The Franz Kafka Prize for 2011 has been awarded to Irish writer John Banville. The prize is organized by Prague’s Franz Kafka Society in conjunction with the city of Prague and consists of a miniature bronze model of the Kafka monument built by Jaroslav Róna, a diploma and $10,000.
There was a brief period in the middle of the last decade when winning the Kafka prize was seen as a harbinger of attaining the summit of literary prizes, after Kafka winners Elfriede Jelinek (2004) and Harold Pinter (2005) went on to win the Nobel prize the same year. Yet when perennial Nobel contender Haruki Murakami’s 2006 Kafka Prize did not take him to Stockholm the spell appeared to have been broken.
The Kafka Prize was first awarded in 2001 to American novelist Phillip Roth, whose recent Man Booker International prize earlier this month has led to a slew of controversy ranging from a stark questioning of the quality of his writing to the fact that yet another English-language writer has won a purportedly international prize. The Kafka Prize was first awarded in 2001 to American novelist Phillip Roth.
Whether the debate on translated literature being shut out of prizes will make note of Banville winning an award named after a German-speaking writer given in a Czech-speaking country remains to be seen.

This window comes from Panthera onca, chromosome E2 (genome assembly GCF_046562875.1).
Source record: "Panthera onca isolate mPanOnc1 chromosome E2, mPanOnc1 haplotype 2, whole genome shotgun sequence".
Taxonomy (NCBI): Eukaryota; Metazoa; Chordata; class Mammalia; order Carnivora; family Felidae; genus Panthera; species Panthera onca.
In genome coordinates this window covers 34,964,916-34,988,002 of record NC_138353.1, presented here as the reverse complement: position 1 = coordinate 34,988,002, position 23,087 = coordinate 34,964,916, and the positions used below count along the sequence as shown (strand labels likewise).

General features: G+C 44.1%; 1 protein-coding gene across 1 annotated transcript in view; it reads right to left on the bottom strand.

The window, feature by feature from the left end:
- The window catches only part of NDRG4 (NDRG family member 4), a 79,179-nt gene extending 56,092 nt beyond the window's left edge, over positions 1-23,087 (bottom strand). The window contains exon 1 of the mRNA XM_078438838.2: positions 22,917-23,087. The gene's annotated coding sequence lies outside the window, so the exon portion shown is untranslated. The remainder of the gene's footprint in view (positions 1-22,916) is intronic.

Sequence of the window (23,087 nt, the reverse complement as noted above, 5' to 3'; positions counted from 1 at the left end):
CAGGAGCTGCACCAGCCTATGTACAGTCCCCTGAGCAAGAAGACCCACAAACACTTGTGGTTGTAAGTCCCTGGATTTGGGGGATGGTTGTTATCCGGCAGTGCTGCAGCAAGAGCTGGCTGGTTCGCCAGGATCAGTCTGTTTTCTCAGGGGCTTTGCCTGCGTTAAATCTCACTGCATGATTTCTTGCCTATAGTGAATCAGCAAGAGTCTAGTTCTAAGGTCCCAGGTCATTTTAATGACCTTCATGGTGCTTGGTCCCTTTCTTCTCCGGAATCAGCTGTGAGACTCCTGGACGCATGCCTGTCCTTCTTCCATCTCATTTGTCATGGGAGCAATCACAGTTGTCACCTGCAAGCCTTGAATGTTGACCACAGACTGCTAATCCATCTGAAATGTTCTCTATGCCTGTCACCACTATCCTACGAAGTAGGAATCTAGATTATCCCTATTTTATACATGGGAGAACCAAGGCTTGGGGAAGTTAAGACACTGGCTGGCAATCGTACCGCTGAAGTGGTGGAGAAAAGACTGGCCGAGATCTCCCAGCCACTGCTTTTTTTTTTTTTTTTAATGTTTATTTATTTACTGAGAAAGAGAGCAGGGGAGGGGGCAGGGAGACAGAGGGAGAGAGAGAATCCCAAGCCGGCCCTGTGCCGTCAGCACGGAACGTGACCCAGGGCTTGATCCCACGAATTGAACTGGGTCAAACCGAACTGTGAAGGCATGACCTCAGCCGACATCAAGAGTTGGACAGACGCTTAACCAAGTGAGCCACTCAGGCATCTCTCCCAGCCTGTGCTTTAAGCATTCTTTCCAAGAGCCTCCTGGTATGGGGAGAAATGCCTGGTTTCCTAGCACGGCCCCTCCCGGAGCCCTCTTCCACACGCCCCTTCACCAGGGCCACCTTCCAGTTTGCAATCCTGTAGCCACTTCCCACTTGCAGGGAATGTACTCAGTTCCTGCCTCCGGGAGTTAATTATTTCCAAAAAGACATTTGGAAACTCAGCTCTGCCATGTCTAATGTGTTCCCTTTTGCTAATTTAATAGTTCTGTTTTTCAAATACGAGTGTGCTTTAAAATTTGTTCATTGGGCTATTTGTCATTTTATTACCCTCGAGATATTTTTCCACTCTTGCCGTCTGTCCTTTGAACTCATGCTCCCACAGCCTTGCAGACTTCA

Previous prize-winners include Péter Nádas, Yves Bonnefoy and Peter Handke as well as prestigious Czech writers Ivan Klíma, Arnošt Lustig and Václav Havel, who won last year’s prize. Lustig was the Kafka Society’s honorary president until his death earlier this year.
‘Wrestling with Kafka’
Banville is the author of novels such as “Eclipse,” “Kepler” and “The Sea,” for which he won the 2005 Man Booker. He has also branched out into detective fiction, writing under the name of Benjamin Black. He also wrote “Prague Pictures, Portrait of a City” for Bloomsbury's Writer and the City series.
In an interview with the Guardian, Banville stated how thrilled he was to receive such a prominent prize and commented particularly on its association with Kafka. “I’ve been wrestling with Kafka since I was an adolescent. I think he’s a great aphorist, a great letter writer, a great diarist, a great short story writer, and a great novelist — I’d put novelist last.”
While this ranking might not sit very well with proponents of Kafka’s work such as Czech-born writer Milan Kundera, Banville is still likely to get a warm reception when he comes to Prague to receive the award in person at a ceremony in October.